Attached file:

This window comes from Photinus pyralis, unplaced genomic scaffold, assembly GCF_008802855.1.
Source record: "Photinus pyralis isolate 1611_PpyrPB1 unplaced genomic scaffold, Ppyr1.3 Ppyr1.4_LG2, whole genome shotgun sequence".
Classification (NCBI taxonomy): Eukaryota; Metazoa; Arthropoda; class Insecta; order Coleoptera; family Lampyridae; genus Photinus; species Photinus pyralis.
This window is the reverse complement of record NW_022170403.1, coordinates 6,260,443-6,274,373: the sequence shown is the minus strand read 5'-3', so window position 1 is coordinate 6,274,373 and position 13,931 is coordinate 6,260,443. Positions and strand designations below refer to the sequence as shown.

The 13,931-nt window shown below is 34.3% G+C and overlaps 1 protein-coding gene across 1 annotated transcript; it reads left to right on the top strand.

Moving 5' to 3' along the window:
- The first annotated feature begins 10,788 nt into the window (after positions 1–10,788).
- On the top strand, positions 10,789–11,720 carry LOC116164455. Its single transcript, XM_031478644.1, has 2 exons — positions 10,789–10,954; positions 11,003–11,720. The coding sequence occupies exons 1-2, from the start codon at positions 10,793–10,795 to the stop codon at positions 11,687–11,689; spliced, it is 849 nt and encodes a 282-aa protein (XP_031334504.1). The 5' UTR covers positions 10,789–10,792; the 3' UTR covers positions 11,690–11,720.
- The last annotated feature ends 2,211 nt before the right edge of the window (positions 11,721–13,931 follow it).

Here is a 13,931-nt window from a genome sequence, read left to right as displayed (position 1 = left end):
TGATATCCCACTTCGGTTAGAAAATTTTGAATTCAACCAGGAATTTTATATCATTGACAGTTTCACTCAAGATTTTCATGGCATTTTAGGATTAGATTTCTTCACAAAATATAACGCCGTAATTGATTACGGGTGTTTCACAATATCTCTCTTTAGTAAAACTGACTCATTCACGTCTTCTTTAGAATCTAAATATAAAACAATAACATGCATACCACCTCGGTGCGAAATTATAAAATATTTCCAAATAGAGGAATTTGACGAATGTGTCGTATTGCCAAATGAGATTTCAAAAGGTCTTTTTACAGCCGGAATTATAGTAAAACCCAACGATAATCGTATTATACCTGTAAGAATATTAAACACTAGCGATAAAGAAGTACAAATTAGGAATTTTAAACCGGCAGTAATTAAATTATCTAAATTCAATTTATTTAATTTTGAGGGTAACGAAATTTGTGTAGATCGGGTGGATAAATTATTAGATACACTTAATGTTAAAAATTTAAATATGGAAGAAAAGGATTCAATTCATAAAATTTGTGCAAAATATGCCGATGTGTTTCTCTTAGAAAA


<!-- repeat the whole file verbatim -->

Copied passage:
This window comes from Photinus pyralis, unplaced genomic scaffold, assembly GCF_008802855.1.
Source record: "Photinus pyralis isolate 1611_PpyrPB1 unplaced genomic scaffold, Ppyr1.3 Ppyr1.4_LG2, whole genome shotgun sequence".
Classification (NCBI taxonomy): Eukaryota; Metazoa; Arthropoda; class Insecta; order Coleoptera; family Lampyridae; genus Photinus; species Photinus pyralis.
This window is the reverse complement of record NW_022170403.1, coordinates 6,260,443-6,274,373: the sequence shown is the minus strand read 5'-3', so window position 1 is coordinate 6,274,373 and position 13,931 is coordinate 6,260,443. Positions and strand designations below refer to the sequence as shown.

The 13,931-nt window shown below is 34.3% G+C and overlaps 1 protein-coding gene across 1 annotated transcript; it reads left to right on the top strand.

Moving 5' to 3' along the window:
- The first annotated feature begins 10,788 nt into the window (after positions 1–10,788).
- On the top strand, positions 10,789–11,720 carry LOC116164455. Its single transcript, XM_031478644.1, has 2 exons — positions 10,789–10,954; positions 11,003–11,720. The coding sequence occupies exons 1-2, from the start codon at positions 10,793–10,795 to the stop codon at positions 11,687–11,689; spliced, it is 849 nt and encodes a 282-aa protein (XP_031334504.1). The 5' UTR covers positions 10,789–10,792; the 3' UTR covers positions 11,690–11,720.
- The last annotated feature ends 2,211 nt before the right edge of the window (positions 11,721–13,931 follow it).

Here is a 13,931-nt window from a genome sequence, read left to right as displayed (position 1 = left end):
TGATATCCCACTTCGGTTAGAAAATTTTGAATTCAACCAGGAATTTTATATCATTGACAGTTTCACTCAAGATTTTCATGGCATTTTAGGATTAGATTTCTTCACAAAATATAACGCCGTAATTGATTACGGGTGTTTCACAATATCTCTCTTTAGTAAAACTGACTCATTCACGTCTTCTTTAGAATCTAAATATAAAACAATAACATGCATACCACCTCGGTGCGAAATTATAAAATATTTCCAAATAGAGGAATTTGACGAATGTGTCGTATTGCCAAATGAGATTTCAAAAGGTCTTTTTACAGCCGGAATTATAGTAAAACCCAACGATAATCGTATTATACCTGTAAGAATATTAAACACTAGCGATAAAGAAGTACAAATTAGGAATTTTAAACCGGCAGTAATTAAATTATCTAAATTCAATTTATTTAATTTTGAGGGTAACGAAATTTGTGTAGATCGGGTGGATAAATTATTAGATACACTTAATGTTAAAAATTTAAATATGGAAGAAAAGGATTCAATTCATAAAATTTGTGCAAAATATGCCGATGTGTTTCTCTTAGAAAA